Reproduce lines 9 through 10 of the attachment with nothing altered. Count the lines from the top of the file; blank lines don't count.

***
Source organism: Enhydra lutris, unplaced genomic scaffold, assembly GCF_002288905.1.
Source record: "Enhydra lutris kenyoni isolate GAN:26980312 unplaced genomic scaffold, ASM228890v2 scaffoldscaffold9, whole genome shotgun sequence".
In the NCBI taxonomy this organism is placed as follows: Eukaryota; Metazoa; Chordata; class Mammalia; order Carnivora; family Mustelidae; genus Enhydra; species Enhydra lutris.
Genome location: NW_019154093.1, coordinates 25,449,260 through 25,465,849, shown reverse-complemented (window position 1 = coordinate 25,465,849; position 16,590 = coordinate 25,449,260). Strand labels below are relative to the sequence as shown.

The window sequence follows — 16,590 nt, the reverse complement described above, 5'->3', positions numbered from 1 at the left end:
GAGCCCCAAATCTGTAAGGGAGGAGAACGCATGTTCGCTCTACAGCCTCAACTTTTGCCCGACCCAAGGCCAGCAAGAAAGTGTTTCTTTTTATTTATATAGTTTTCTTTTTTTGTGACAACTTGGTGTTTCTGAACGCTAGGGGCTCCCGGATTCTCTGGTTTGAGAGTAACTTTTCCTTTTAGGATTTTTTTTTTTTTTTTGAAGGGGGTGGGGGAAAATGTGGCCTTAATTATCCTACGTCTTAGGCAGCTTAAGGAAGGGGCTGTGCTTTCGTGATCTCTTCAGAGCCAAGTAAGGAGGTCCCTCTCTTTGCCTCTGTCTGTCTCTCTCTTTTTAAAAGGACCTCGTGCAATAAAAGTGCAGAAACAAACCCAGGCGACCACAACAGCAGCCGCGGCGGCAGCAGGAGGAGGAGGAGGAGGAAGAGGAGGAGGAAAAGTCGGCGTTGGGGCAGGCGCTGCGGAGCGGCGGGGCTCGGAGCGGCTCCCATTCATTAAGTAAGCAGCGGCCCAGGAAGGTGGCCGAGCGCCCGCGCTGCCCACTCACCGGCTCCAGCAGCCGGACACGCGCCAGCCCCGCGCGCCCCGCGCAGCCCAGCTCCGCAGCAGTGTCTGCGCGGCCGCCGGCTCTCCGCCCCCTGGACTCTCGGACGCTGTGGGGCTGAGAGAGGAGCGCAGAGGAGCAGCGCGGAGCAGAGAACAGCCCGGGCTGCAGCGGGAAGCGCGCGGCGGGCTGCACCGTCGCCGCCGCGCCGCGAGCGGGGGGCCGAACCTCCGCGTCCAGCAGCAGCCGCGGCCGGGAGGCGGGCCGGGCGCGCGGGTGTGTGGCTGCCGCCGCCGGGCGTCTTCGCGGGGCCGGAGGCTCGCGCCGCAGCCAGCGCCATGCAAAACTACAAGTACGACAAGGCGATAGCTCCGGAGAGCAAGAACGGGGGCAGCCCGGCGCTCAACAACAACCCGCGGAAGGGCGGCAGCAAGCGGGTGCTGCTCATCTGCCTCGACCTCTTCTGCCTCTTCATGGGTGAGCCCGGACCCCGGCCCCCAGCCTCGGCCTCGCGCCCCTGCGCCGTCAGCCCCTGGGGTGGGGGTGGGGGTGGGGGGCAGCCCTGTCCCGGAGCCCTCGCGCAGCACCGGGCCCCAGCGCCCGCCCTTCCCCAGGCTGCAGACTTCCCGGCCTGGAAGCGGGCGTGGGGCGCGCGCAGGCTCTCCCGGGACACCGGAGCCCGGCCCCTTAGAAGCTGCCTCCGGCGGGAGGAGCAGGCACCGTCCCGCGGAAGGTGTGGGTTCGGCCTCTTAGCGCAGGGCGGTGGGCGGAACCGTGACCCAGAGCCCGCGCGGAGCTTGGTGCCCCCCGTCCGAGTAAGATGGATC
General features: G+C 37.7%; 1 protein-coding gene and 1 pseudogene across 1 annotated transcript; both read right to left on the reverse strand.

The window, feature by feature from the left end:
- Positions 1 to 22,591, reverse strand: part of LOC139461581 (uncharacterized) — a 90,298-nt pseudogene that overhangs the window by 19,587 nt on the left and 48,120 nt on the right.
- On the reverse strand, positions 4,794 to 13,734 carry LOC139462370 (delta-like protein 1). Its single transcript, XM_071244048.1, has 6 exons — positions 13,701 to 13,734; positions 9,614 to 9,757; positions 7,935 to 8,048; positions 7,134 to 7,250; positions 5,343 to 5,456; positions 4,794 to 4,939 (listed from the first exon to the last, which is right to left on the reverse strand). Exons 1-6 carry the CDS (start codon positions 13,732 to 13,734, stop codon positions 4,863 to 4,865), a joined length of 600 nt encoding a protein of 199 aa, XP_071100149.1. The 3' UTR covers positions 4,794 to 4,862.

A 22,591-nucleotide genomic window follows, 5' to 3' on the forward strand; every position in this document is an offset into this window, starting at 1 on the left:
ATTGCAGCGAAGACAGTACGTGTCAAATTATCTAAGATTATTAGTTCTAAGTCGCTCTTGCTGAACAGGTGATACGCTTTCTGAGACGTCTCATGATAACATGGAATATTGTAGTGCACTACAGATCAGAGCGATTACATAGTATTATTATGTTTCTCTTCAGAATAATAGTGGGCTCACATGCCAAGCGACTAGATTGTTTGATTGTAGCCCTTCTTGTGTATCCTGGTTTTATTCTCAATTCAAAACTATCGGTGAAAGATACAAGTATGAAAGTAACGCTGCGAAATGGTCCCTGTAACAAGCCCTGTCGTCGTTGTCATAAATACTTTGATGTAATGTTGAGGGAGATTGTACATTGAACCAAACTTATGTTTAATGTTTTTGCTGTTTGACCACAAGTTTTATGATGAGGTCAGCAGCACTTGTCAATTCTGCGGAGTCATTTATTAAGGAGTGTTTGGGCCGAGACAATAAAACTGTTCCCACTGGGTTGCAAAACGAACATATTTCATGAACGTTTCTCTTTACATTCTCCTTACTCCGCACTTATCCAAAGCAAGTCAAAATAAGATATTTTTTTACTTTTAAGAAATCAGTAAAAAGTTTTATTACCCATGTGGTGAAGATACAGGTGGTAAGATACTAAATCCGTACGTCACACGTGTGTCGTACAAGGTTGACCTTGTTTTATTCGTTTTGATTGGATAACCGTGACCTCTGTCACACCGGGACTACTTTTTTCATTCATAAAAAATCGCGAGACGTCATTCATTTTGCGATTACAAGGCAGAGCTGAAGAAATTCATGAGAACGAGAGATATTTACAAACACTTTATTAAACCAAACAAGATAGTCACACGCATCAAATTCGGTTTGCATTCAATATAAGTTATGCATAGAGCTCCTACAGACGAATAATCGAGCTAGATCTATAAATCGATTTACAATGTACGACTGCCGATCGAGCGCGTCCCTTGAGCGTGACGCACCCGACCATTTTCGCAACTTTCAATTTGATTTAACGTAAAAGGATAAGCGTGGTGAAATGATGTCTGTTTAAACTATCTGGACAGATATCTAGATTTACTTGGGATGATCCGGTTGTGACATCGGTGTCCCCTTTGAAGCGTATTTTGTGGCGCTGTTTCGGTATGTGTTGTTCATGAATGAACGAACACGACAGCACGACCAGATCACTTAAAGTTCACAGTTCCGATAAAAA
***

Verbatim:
- Positions 1 to 22,591, reverse strand: part of LOC139461581 (uncharacterized) — a 90,298-nt pseudogene that overhangs the window by 19,587 nt on the left and 48,120 nt on the right.
- On the reverse strand, positions 4,794 to 13,734 carry LOC139462370 (delta-like protein 1). Its single transcript, XM_071244048.1, has 6 exons — positions 13,701 to 13,734; positions 9,614 to 9,757; positions 7,935 to 8,048; positions 7,134 to 7,250; positions 5,343 to 5,456; positions 4,794 to 4,939 (listed from the first exon to the last, which is right to left on the reverse strand). Exons 1-6 carry the CDS (start codon positions 13,732 to 13,734, stop codon positions 4,863 to 4,865), a joined length of 600 nt encoding a protein of 199 aa, XP_071100149.1. The 3' UTR covers positions 4,794 to 4,862.